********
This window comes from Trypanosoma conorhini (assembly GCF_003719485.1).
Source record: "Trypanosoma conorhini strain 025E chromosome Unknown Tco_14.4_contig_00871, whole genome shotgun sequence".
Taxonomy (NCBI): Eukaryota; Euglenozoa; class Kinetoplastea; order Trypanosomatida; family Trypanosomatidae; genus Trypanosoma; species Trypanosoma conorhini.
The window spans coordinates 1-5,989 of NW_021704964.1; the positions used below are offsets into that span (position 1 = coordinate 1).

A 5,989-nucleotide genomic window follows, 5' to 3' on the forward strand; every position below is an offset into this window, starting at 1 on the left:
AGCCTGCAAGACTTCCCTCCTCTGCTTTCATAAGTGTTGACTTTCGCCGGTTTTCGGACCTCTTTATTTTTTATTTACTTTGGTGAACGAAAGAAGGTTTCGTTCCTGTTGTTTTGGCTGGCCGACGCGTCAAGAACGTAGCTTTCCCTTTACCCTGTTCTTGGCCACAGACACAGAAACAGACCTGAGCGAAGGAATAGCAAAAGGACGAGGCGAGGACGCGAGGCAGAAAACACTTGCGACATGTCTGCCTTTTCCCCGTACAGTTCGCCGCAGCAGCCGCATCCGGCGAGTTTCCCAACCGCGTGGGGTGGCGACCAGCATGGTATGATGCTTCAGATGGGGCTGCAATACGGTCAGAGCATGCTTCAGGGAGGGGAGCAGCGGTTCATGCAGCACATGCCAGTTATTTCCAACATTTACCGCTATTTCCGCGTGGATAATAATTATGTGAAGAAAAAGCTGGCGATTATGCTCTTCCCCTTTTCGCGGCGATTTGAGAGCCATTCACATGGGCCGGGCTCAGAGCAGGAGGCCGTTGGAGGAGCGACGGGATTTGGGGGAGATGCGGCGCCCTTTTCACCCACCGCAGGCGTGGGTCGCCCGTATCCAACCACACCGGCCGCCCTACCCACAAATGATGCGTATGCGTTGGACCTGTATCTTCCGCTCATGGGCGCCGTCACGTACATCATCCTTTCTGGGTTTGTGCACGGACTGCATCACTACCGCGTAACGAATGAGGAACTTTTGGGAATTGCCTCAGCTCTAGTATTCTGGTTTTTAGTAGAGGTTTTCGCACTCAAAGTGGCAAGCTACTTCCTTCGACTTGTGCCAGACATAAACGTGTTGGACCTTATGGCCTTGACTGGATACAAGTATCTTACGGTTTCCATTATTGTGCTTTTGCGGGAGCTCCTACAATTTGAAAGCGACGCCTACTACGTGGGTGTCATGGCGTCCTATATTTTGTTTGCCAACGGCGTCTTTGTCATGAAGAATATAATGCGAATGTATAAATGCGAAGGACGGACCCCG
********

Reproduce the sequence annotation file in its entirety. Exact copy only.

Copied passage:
This window comes from Trypanosoma conorhini (assembly GCF_003719485.1).
Source record: "Trypanosoma conorhini strain 025E chromosome Unknown Tco_14.4_contig_00871, whole genome shotgun sequence".
Taxonomy (NCBI): Eukaryota; Euglenozoa; class Kinetoplastea; order Trypanosomatida; family Trypanosomatidae; genus Trypanosoma; species Trypanosoma conorhini.
The window spans coordinates 1-5,989 of NW_021704964.1; the positions used below are offsets into that span (position 1 = coordinate 1).

A 5,989-nucleotide genomic window follows, 5' to 3' on the forward strand; every position below is an offset into this window, starting at 1 on the left:
AGCCTGCAAGACTTCCCTCCTCTGCTTTCATAAGTGTTGACTTTCGCCGGTTTTCGGACCTCTTTATTTTTTATTTACTTTGGTGAACGAAAGAAGGTTTCGTTCCTGTTGTTTTGGCTGGCCGACGCGTCAAGAACGTAGCTTTCCCTTTACCCTGTTCTTGGCCACAGACACAGAAACAGACCTGAGCGAAGGAATAGCAAAAGGACGAGGCGAGGACGCGAGGCAGAAAACACTTGCGACATGTCTGCCTTTTCCCCGTACAGTTCGCCGCAGCAGCCGCATCCGGCGAGTTTCCCAACCGCGTGGGGTGGCGACCAGCATGGTATGATGCTTCAGATGGGGCTGCAATACGGTCAGAGCATGCTTCAGGGAGGGGAGCAGCGGTTCATGCAGCACATGCCAGTTATTTCCAACATTTACCGCTATTTCCGCGTGGATAATAATTATGTGAAGAAAAAGCTGGCGATTATGCTCTTCCCCTTTTCGCGGCGATTTGAGAGCCATTCACATGGGCCGGGCTCAGAGCAGGAGGCCGTTGGAGGAGCGACGGGATTTGGGGGAGATGCGGCGCCCTTTTCACCCACCGCAGGCGTGGGTCGCCCGTATCCAACCACACCGGCCGCCCTACCCACAAATGATGCGTATGCGTTGGACCTGTATCTTCCGCTCATGGGCGCCGTCACGTACATCATCCTTTCTGGGTTTGTGCACGGACTGCATCACTACCGCGTAACGAATGAGGAACTTTTGGGAATTGCCTCAGCTCTAGTATTCTGGTTTTTAGTAGAGGTTTTCGCACTCAAAGTGGCAAGCTACTTCCTTCGACTTGTGCCAGACATAAACGTGTTGGACCTTATGGCCTTGACTGGATACAAGTATCTTACGGTTTCCATTATTGTGCTTTTGCGGGAGCTCCTACAATTTGAAAGCGACGCCTACTACGTGGGTGTCATGGCGTCCTATATTTTGTTTGCCAACGGCGTCTTTGTCATGAAGAATATAATGCGAATGTATAAATGCGAAGGACGGACCCCG